Unfortunately for me, Twitter and Facebook hadn’t actually been invented when I was at secondary school. All we had was a basic version of Myspace and MSN messenger to keep us occupied and even then we couldn’t access it on our phones. Thank goodness those days are over! Times have changed and now social media is just a fumble in a handbag away, which can be absolute hell when you’re settling down for class and somebody has just re-tweeted you.
Whether teachers like it or not, social media is here to stay. They may think you’re wasting precious study time on Youtube watching cat videos (I know I’m not the only one) or waiting for One Direction to retweet you (Again, not alone here) but what if Twitter could be used as a learning tool? Recently, more and more schools have been hopping on the social media bandwagon and allowing the use of social networking sites into the classroom. Hurray!
‘Live tweeting’ is a great way for those of us who hate putting our hands up first to get involved. Teachers allow you to tweet your thoughts and facts on a particular subject and then project it back to the classroom so everybody can see what’s going on. It’s almost like an online classroom where you can participate by posting things about the work. Some teachers use Twitter to connect with their pupils and answer questions about lessons or homework that has been set. And it’s not just Twitter. Some schools are getting pupils to write blog posts and contribute to school websites.
Technology and social media are going to be a massive part of your future so it’s great to learn how to use it appropriately from a young age. But how distracting would it be to have your phone at your fingertips during class? If learning about the Romans doesn’t interest you it would be far too easy to just skip on over to Harry Styles’ Twitter page and roam around for an hour…or two. There’s also the very upsetting issue of the dreaded Twitter troll. Would the use of Twitter in the classroom increase the risk of bullying? Perhaps. It’s definitely a tricky subject and would, sadly, be down to the teacher whether they were willing to allow social media into their classroom.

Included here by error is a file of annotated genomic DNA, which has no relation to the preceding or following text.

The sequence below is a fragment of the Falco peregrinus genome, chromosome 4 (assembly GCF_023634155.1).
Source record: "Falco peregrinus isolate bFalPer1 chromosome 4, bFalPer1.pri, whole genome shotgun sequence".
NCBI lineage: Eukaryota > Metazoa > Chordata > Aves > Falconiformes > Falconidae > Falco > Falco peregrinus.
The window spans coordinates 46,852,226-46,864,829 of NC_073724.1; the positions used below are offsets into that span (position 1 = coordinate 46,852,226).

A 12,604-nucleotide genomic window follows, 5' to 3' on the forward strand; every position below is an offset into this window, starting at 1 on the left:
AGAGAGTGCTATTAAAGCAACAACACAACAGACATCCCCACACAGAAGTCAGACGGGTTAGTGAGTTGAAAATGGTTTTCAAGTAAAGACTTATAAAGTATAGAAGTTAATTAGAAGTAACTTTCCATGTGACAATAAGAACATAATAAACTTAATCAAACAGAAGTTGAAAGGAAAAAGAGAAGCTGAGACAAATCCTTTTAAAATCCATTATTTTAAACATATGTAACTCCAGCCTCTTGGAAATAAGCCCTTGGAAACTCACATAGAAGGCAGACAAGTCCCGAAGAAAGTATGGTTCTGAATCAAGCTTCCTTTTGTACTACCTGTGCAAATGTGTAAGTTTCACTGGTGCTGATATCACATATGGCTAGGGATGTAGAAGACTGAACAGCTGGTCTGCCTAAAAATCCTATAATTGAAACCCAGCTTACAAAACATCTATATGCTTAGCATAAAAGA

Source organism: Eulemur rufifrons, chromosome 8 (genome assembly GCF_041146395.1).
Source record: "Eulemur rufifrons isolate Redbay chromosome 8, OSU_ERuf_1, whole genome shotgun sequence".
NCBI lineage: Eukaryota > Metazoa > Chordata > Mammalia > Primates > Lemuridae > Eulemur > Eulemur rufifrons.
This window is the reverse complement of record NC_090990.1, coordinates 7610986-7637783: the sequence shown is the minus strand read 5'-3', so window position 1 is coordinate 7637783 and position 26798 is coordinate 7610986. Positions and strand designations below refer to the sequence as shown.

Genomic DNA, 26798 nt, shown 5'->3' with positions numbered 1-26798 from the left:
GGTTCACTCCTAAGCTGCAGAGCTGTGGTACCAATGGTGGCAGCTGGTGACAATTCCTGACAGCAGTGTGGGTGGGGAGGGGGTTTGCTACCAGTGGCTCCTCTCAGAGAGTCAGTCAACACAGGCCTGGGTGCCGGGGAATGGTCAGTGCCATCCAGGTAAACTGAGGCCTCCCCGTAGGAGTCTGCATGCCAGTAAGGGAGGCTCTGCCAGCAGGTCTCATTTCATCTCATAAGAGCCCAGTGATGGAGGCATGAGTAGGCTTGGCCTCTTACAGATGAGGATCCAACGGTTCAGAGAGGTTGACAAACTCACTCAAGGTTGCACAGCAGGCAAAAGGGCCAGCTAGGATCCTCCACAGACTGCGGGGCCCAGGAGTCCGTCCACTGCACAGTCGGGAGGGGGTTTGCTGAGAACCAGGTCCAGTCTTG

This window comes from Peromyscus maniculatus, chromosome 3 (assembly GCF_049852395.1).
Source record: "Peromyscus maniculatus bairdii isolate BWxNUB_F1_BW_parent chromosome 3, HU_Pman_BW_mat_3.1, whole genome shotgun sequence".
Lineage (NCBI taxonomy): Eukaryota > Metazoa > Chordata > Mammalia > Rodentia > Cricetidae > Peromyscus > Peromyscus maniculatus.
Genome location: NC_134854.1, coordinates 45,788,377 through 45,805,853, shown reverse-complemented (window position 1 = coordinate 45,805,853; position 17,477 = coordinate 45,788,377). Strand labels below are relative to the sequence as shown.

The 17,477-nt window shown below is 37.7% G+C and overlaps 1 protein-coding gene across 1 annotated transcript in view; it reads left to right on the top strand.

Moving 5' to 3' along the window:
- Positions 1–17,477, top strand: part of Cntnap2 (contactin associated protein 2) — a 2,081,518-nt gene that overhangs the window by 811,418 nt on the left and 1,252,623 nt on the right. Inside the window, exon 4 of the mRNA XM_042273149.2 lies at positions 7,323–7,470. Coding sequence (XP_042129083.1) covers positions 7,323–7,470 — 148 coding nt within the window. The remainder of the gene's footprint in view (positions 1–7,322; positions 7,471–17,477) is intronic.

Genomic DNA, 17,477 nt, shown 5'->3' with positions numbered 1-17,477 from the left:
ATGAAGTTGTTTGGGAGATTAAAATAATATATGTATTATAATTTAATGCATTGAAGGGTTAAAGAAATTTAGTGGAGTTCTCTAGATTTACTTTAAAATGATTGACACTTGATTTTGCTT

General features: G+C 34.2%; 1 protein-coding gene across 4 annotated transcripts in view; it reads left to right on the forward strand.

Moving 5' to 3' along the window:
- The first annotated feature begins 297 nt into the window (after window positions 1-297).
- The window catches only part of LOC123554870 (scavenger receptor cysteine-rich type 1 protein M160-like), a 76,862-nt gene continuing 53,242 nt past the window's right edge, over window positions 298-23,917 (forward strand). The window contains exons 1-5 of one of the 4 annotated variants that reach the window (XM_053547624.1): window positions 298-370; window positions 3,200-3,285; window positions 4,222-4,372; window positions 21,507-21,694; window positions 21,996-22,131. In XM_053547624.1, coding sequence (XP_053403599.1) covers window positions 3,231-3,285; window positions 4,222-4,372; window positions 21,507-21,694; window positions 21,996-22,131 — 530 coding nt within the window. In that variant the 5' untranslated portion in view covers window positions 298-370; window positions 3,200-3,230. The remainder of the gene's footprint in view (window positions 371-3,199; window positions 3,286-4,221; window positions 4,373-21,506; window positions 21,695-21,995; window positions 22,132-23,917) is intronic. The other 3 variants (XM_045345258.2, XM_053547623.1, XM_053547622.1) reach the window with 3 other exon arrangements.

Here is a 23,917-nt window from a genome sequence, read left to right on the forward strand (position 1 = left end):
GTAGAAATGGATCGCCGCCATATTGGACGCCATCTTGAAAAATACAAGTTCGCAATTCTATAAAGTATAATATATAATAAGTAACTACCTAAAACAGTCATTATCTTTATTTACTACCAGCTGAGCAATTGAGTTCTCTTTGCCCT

Learning should be engaging and modern, none of this copying out of a textbook rubbish. Let’s face it, most lessons can be pretty boring so anything that would make them slightly more interesting is welcome. Whether that’s by the use of social media in the classroom or getting the cool, easily influenced supply teacher to buy you sweets or let you act out a science practical through expressive dance rather than actually doing the work – it doesn’t really matter. I think it’s going to be a little while longer before the use of Twitter in the classroom is accepted by everybody and every school. Until then, we’ll just have to wait a little bit longer and find out who re-tweeted you once class has finished.
Words by Maddi Cole